The lounge suit is a bit of a misnomer. It actually refers to a business suit in most cases.
The name is more of a case of old translation and history, and the term is more often heard in the UK, especially on event invitations. It the past, business wear was much more formal, often being three pieces with hats and other accessories. This was especially so in the UK and was the case for hundreds of years. On the weekends and on holidays, it was worn as a more casual or leisurely form of dress. It was normally just a basic two-piece. They wouldn't normally be worn to work or for business. The morning suit with a frock jacket would be the more standard fair for a business or upper class work environment. You could swap in a full coat for a more formal evening wear requirement. These requirements have relaxed themselves over the years and especially in the 20th century.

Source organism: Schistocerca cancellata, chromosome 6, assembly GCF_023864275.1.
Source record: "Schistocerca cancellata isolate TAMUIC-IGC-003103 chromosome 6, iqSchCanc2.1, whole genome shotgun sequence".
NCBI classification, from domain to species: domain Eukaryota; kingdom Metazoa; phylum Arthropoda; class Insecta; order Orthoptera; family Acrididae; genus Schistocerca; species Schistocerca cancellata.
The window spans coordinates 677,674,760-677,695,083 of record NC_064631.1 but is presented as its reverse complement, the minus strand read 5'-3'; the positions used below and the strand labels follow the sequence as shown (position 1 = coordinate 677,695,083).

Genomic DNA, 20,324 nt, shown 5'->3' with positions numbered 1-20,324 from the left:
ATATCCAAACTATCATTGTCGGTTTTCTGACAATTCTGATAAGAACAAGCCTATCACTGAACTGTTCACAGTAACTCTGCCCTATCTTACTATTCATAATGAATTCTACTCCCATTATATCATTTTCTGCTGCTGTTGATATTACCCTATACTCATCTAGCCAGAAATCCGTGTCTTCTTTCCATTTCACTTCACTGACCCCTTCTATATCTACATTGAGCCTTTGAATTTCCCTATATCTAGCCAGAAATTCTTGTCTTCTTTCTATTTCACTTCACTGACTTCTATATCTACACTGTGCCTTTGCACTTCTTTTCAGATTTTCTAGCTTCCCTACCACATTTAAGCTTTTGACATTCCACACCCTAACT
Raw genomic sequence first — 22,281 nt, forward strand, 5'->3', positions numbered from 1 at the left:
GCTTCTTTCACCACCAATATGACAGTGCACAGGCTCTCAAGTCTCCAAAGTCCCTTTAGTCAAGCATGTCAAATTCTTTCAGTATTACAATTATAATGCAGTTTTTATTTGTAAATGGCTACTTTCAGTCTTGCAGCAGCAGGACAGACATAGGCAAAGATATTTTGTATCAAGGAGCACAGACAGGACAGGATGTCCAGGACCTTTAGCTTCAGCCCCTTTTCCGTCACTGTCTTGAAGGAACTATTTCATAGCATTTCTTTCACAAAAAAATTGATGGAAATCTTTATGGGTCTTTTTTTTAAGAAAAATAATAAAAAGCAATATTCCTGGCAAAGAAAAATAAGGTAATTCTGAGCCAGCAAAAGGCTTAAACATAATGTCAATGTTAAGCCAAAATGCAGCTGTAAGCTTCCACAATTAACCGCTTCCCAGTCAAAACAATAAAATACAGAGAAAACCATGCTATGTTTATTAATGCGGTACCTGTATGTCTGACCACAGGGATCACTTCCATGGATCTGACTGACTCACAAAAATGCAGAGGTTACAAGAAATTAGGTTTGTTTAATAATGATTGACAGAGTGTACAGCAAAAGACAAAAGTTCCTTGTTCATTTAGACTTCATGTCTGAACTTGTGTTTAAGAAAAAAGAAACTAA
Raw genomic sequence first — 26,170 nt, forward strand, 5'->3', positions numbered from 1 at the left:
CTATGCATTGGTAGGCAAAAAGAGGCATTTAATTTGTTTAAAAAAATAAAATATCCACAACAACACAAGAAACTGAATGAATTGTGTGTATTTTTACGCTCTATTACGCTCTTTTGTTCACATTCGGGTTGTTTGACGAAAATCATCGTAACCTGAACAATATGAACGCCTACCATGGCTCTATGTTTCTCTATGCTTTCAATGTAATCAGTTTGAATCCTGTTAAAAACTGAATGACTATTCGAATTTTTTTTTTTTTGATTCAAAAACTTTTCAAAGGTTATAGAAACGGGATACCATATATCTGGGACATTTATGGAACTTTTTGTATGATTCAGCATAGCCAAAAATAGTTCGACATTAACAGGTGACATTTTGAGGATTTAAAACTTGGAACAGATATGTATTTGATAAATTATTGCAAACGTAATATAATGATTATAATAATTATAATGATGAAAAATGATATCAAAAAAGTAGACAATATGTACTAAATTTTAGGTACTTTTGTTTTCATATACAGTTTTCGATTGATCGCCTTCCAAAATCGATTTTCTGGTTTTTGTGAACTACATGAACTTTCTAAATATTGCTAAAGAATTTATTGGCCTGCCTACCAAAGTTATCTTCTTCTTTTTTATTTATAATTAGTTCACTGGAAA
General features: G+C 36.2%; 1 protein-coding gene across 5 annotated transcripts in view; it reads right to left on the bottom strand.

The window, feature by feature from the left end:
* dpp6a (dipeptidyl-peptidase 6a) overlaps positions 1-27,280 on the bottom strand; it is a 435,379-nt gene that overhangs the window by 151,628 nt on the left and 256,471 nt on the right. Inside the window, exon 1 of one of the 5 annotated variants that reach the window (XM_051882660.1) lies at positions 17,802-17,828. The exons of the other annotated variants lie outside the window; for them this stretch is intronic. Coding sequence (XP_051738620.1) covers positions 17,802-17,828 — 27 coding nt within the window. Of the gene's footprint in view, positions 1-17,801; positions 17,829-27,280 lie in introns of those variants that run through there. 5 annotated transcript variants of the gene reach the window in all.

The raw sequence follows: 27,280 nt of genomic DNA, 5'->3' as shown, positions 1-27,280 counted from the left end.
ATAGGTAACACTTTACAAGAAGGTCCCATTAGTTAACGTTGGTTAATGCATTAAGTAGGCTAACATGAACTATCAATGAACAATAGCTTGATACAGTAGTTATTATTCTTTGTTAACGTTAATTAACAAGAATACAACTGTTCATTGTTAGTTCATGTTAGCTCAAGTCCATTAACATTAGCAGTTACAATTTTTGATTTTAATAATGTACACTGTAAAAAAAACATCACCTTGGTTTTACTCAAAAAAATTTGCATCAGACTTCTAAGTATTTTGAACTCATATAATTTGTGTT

Now, of course, what was once called lounge wear has become the traditional business wear. This is your standard two-piece with a shirt and tie. If you see an invitation to an event that calls for it, that doesn't mean your sweatpants and sweatshirt though! Its your normal work suit. Go with a darker, more conservative color though, such as a navy blue or black. It usually indicates in American parlance a semi-formal event. If the event is during the summer you may be OK going tieless, but it might be worth wearing one and taking it off if it is not needed.